This issue was brought up almost a year ago, and has been brought up before in the past by other councillors. Van Rooyan isn't trying to get media attention, she identifying a significant issue with the festival, which excludes large portions of the community. If the festival receives negative attention, it's because the policy is discriminatory. If the festival changed the policy, there wouldn't be any negative attention. As an aside, you clearly have a very limited understanding of how county council works, as Van Rooyan only protested the issue as it was brought to council. She did not go out of her way to attack this group, the issue was brought up (as it has in the past) when the festival was brought before council for funding, asking for $10,000, each year for the next three years. (All of this is very easily found on the Kings County Council website). If the tax payers are funding a festival, do you not think that they should have equal opportunity to participate in it? Finally, there is a really easy way for the Festival to fix the negative media, all they have to do is agree that next year they will eliminate an extremely discriminatory and exclusive policy.

  • RH
    May 27, 2014 - 10:20

    Instead of just changing the Queen Annapolisa tradition, it should be eliminated altogether. It was born of an antiquated mindset that unfortunately still persists in the Valley. It is exclusive, and the requirements for women to participate just encourage gender stereotypes. A replacement, perhaps something like a Youth Town Ambassador, could serve the same purpose (in terms of community outreach, etc.) while being inclusive of all genders and all circumstances (like not excluding women with children/married or divorced...). It's embarrassing and insulting to see this tradition continue.

  • AD
    May 26, 2014 - 23:13

    Well said C. Van Rooyen! Being inclusive, and eliminating the inherent bias of the 'rules' governing the leadership competition will go a long way toward demonstrating true leadership! Let youth know that they are welcome - not that they have to fight a committee to try to be allowed to particpate.

  • Barry Verge
    May 26, 2014 - 22:06

    this women is "Out to Lunch" and I"m a Gay Man - EMMA: I wish to apply- - i'm a Gay Man - -do i have to shave my legs as part of the requirement - use Duct Tape - Wear a dress - now you tell if that makes me PRINCESS - Mother of God Women - you are out to LUNCH - eating ALONE - get a better life - and NOT IN THE VALLEY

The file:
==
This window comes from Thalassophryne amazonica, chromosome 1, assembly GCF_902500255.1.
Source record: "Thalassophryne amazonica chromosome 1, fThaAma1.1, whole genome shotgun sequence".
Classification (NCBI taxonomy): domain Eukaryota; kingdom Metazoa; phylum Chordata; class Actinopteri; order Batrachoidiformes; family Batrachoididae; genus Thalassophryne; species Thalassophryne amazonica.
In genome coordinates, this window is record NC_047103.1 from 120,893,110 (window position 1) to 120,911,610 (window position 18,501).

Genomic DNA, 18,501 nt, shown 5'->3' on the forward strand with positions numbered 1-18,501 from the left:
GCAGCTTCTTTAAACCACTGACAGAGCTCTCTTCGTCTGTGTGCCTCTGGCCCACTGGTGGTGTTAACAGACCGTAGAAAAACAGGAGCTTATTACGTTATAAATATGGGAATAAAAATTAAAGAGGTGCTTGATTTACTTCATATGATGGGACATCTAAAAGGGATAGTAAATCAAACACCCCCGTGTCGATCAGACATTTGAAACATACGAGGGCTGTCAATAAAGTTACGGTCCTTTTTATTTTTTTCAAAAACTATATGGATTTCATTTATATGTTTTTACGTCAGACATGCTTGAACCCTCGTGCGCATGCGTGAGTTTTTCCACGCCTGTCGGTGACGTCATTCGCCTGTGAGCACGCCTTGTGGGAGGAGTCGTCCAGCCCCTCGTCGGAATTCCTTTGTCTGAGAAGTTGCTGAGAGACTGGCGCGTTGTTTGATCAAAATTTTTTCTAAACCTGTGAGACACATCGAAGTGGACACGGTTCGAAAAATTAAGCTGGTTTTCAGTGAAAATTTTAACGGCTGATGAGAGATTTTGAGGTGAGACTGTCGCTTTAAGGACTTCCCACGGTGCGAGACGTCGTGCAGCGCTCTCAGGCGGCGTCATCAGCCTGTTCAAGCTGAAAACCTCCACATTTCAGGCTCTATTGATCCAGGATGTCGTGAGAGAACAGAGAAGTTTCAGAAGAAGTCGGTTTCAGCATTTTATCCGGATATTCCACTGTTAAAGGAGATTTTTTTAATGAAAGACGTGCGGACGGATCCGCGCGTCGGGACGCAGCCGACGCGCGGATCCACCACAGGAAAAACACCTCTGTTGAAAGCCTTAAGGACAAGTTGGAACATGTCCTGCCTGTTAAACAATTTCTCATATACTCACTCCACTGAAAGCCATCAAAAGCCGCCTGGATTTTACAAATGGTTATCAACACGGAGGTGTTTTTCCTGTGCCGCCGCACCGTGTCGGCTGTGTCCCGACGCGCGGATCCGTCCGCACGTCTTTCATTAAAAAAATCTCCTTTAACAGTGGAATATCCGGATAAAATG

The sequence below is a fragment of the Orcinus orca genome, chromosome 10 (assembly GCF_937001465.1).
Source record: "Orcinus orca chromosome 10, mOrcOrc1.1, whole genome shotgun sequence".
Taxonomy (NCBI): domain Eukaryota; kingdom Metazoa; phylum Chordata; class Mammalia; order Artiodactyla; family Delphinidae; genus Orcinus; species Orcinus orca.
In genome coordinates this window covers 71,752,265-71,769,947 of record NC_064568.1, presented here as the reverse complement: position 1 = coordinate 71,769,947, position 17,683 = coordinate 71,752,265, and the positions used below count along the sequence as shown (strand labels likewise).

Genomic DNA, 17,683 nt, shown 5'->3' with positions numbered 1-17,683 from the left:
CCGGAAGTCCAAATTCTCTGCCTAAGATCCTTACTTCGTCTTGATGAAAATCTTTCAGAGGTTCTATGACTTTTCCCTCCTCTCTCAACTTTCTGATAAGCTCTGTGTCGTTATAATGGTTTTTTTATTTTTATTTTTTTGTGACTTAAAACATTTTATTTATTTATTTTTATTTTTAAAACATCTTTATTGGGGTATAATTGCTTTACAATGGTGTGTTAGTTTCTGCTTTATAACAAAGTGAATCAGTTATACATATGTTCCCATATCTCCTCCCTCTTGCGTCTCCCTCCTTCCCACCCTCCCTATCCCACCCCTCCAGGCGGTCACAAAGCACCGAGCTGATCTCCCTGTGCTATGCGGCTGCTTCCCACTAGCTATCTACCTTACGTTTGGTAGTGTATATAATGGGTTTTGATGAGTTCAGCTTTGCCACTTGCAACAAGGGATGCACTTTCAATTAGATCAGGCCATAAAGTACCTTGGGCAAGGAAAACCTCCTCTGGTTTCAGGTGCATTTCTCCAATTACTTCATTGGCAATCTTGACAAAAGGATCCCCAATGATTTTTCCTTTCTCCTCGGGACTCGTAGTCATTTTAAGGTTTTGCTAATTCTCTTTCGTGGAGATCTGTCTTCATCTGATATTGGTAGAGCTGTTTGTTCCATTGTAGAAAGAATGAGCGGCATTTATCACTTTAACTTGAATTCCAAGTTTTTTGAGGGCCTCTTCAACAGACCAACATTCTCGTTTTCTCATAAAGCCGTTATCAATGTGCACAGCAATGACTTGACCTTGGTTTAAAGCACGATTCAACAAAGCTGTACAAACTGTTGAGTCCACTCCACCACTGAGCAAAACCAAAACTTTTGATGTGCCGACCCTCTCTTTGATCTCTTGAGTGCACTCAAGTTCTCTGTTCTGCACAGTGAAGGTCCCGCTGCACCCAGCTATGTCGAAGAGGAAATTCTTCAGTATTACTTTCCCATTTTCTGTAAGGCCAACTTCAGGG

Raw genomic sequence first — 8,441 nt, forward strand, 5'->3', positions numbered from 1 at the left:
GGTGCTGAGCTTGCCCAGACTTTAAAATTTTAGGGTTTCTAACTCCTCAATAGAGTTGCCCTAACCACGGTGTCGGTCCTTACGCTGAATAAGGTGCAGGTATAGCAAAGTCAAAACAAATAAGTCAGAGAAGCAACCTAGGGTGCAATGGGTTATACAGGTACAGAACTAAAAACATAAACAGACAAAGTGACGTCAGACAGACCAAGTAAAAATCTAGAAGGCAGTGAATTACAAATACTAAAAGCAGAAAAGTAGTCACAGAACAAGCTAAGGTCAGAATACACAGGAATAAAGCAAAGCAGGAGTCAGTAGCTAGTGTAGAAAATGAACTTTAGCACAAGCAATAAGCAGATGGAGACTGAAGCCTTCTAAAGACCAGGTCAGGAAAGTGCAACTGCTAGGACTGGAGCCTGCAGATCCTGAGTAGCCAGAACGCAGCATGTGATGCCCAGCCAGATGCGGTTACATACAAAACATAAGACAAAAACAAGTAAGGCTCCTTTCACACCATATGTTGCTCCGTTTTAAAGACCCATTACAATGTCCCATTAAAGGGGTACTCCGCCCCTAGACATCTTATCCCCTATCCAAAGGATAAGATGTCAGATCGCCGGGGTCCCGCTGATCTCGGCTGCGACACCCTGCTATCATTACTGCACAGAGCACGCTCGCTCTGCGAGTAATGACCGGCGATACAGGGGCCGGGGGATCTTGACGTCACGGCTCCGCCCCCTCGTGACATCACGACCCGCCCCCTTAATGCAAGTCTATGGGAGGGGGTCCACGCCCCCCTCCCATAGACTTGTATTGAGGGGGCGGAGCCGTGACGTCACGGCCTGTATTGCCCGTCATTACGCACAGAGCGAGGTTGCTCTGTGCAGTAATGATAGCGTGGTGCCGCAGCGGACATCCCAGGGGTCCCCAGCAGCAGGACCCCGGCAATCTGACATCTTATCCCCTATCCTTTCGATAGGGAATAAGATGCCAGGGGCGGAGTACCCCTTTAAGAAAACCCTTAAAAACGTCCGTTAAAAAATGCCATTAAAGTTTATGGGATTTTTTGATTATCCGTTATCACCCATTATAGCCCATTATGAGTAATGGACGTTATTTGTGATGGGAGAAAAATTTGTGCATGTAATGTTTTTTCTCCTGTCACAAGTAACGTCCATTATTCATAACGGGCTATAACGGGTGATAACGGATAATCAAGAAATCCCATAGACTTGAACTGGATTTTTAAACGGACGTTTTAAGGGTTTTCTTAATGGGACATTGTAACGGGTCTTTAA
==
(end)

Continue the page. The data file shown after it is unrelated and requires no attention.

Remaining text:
• Lisa
    May 26, 2014 - 21:58

    Just because this is the way something has always been done, does not mean it is the most just or equitable way to do it.

  • D.
    May 26, 2014 - 19:53

    On one of the many points discussed - Just because a young women has had a child before marriage/finishing school does not mean that she does not have potential to be a leader in her community, or go on to get a post secondary education. I attended university with many young women who had children not only out of wedlock (shock!) but before they finished their education. They were some of the most inspiring women and leaders I've met. Sad that we are still making women feel shame for not following the "traditional" steps of life - education, marriage, then family.

    • Bob
      May 26, 2014 - 20:33

      Well said.

  • EqualityforAll
    May 26, 2014 - 19:27

    @Kentvillian - Does having a child before finishing high school make you any less of a potential leader or give you less rights? Having a child young/out of wedlock/before finishing school does not mean you are incapable of finishing your education, nor mean that you are prohibited from becoming a leader in your community. Preventing women who fall under this category only proves that we still have very biased views on women and their place in society.

  • Kentvillian
    May 26, 2014 - 18:27

    So you want a towns royal leadership to be a pregnant teenager who hasn't finished high school? I get the gender and sexuality part but high school completion and leadership qualities are a definite must!

    • EqualityforAll
      May 26, 2014 - 19:32

      @Kentvillian - Does having a child before finishing high school make you any less of a potential leader or give you less rights? Having a child young/out of wedlock/before finishing school does not mean you are incapable of finishing your education, nor mean that you are prohibited from becoming a leader in your community. Preventing women who fall under this category only proves that we still have very biased views on women and their place in society.

    • Mark Levack
      May 26, 2014 - 23:52

      Hey Kentvillian, The Puritans called. They want their arbitrary 17th century morality back.